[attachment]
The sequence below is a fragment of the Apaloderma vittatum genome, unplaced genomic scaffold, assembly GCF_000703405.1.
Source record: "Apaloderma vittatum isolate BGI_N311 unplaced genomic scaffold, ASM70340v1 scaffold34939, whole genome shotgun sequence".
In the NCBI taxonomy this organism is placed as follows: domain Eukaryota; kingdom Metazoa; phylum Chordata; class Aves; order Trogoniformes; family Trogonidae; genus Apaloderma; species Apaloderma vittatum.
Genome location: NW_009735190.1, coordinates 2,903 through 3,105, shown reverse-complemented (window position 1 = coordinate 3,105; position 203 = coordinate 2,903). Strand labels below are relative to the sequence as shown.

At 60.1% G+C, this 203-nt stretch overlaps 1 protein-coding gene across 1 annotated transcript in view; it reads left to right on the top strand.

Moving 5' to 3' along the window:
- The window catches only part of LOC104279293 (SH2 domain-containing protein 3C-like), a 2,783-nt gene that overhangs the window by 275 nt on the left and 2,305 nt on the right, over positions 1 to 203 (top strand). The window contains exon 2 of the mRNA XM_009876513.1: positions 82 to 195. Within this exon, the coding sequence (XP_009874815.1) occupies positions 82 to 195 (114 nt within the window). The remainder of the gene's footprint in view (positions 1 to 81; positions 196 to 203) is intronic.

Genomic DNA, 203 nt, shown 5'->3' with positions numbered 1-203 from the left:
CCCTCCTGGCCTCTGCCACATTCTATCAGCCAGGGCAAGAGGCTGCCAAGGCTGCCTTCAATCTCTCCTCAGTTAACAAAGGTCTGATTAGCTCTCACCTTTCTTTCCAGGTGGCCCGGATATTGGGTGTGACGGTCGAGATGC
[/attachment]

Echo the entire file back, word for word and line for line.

The sequence below is a fragment of the Apaloderma vittatum genome, unplaced genomic scaffold, assembly GCF_000703405.1.
Source record: "Apaloderma vittatum isolate BGI_N311 unplaced genomic scaffold, ASM70340v1 scaffold34939, whole genome shotgun sequence".
In the NCBI taxonomy this organism is placed as follows: domain Eukaryota; kingdom Metazoa; phylum Chordata; class Aves; order Trogoniformes; family Trogonidae; genus Apaloderma; species Apaloderma vittatum.
Genome location: NW_009735190.1, coordinates 2,903 through 3,105, shown reverse-complemented (window position 1 = coordinate 3,105; position 203 = coordinate 2,903). Strand labels below are relative to the sequence as shown.

At 60.1% G+C, this 203-nt stretch overlaps 1 protein-coding gene across 1 annotated transcript in view; it reads left to right on the top strand.

Moving 5' to 3' along the window:
- The window catches only part of LOC104279293 (SH2 domain-containing protein 3C-like), a 2,783-nt gene that overhangs the window by 275 nt on the left and 2,305 nt on the right, over positions 1 to 203 (top strand). The window contains exon 2 of the mRNA XM_009876513.1: positions 82 to 195. Within this exon, the coding sequence (XP_009874815.1) occupies positions 82 to 195 (114 nt within the window). The remainder of the gene's footprint in view (positions 1 to 81; positions 196 to 203) is intronic.

Genomic DNA, 203 nt, shown 5'->3' with positions numbered 1-203 from the left:
CCCTCCTGGCCTCTGCCACATTCTATCAGCCAGGGCAAGAGGCTGCCAAGGCTGCCTTCAATCTCTCCTCAGTTAACAAAGGTCTGATTAGCTCTCACCTTTCTTTCCAGGTGGCCCGGATATTGGGTGTGACGGTCGAGATGC